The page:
Doug Geinzer called it a “milestone event for medical tourism in Las Vegas.”
Geinzer, CEO of Las Vegas Heals, a coalition of medical and wellness industry professionals working to turn Las Vegas into a medical tourism hub, gushed in his advertising for the grand opening of the Bonati Institute on West Twain Avenue, a Thursday event that drew about 200 people.
“Attracting the Bonati Institute to Las Vegas will forever change the medical landscape in our city,” he wrote. “This is a big deal for Las Vegas and exactly what we … need to stimulate the medical tourism industry.”
That’s some buildup for a new outpatient spine surgery center. Especially when Dr. Alfred Bonati, the man who owns it, has been the subject of dozens of malpractice claims in Florida over the past 25 years, with settlements and arbitration awards against him involving millions of dollars.
Bonati also has been the subject of media reports that questioned his expertise. A 2010 Tampa Bay Times story said an arbitration panel ordered Bonati to pay $12 million to a couple. Attorney Steve Yerrid alleges unnecessary operations left the husband unable to walk.
Florida authorities have hit Bonati with disciplinary sanctions, including having to work for two years under the supervision of another orthopedic surgeon. Twenty-one actions are listed against Bonati on the Florida Department of Health website.
Geinzer said he knew of several settlements against Bonati: Two other highly publicized settlements total $10 million. Geinzer said Bonati told him that unlike settlements reached by other doctors, his were made public because of the type of insurance he had. He also said Bonati told him he became the target of an ultracompetitive medical establishment because his work was so advanced.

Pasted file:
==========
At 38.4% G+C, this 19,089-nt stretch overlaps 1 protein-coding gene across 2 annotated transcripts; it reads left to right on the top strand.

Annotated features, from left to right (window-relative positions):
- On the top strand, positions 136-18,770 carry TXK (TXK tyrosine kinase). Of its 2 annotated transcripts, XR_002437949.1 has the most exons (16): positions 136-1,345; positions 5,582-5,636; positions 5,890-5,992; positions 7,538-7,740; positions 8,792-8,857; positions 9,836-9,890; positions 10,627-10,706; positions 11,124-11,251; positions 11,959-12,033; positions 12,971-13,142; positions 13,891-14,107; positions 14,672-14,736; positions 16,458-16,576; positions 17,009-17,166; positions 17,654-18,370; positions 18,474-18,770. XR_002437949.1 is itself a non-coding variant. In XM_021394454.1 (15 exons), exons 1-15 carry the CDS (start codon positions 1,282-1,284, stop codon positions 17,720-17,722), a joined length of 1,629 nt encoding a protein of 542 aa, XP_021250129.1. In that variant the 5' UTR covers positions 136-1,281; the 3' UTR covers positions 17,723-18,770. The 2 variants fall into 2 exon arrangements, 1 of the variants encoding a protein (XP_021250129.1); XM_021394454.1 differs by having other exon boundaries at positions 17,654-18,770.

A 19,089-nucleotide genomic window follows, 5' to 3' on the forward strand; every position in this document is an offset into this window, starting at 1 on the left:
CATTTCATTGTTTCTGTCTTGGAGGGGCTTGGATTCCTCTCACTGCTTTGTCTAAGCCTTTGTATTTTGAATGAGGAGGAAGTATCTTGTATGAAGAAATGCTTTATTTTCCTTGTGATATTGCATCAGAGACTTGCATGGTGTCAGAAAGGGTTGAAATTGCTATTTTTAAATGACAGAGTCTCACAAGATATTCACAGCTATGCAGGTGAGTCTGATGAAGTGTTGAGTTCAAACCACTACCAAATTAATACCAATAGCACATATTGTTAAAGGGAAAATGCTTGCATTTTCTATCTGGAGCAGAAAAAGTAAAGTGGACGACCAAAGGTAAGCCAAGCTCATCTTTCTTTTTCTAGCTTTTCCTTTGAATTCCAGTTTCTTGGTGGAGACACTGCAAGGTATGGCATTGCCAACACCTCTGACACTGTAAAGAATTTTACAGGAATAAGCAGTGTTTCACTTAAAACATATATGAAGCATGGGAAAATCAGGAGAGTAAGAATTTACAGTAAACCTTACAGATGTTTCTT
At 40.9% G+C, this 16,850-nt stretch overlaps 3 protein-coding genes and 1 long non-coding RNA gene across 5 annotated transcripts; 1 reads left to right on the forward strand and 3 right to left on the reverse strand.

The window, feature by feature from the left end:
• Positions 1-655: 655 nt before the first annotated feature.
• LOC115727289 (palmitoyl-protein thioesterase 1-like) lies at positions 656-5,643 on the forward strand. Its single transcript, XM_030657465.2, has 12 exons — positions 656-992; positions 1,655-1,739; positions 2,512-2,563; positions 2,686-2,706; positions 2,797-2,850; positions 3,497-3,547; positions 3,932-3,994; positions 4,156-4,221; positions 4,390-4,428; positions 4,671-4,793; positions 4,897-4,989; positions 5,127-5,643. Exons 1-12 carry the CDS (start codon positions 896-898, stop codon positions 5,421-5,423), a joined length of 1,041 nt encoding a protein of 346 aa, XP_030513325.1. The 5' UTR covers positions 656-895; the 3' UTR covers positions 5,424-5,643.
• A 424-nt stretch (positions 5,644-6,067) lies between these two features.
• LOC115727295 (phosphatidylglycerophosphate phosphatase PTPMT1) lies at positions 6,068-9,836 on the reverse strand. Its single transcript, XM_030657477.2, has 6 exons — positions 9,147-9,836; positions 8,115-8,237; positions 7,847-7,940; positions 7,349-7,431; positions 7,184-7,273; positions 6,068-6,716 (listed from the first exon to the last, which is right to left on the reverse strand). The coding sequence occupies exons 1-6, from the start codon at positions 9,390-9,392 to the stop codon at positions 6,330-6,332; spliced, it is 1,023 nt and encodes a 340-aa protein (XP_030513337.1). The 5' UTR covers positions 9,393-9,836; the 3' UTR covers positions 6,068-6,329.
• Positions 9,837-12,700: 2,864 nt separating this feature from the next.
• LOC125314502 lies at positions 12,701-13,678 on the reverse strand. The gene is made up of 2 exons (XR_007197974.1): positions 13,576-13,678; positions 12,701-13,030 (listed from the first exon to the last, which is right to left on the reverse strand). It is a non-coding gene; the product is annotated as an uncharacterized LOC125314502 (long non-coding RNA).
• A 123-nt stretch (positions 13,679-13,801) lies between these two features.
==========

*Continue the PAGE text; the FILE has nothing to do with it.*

Geinzer said he was amazed when he traveled to Florida to watch Bonati in surgery. Bonati uses arthroscopy and lasers in his minimally invasive surgery, with incisions the size of a staple. There is minimal bleeding and little muscle trauma. The type of anesthetic used allows the patient to talk with physician.
“The doctor didn’t allow the patient up until he was pain-free,” Geinzer said.
During an interview last week, Bonati talked about his malpractice claims, telling me no doctor can satisfy 100 percent of his patients. He said he and his staff have satisfied 98.75 percent of 55,000 patients.
Bonati, 76, also spoke about his problems with Florida health authorities, who have tried and failed to revoke his license.
“The criticism was started by individuals established in the old open surgery who use screws,” he said.
In 2013, an arbitration panel ordered Bonati to pay $2 million to a female client of attorney Gary Roberts, who said she became totally disabled after six surgeries by Bonati. In 1996, Roberts won a $3.5 million verdict on behalf of another woman, but Bonati declared bankruptcy; the verdict was overturned as excessive. Later, however, Roberts’ client and several other malpractice claimants shared an $8 million court settlement.
Bonati, who has patented his surgical techniques and draws patients from around the world to his facility outside Tampa, has supporters. His website is loaded with video testimonials. The Tampa Bay Times reported Willie Wood, a Green Bay Packers star in the Vince Lombardi era, said he was satisfied with his care.
Dr. Joel Santy, a New York chiropractor, said he has referred 300 patients to Bonati in 11 years “with 98 percent success or even higher.” Santy said Bonati’s patients become pain-free, going back to work in a week instead of months later.
He said “jealousy and envy” from other doctors created problems for Bonati in Florida.
Bonati said he won’t pursue a license to practice in Nevada; why is unclear.
Ed Cousineau, executive director of the Nevada State Board of Medical Examiners, said the board considers settlements paid out by a physician when deciding whether to issue a license.
“I’m just going to train doctors in Florida to go to Las Vegas,” Bonati said. “We’re expanding outside Florida.”
Wouldn’t people expect him to be operating at least part time in a facility bearing his name?
“I don’t know,” he said.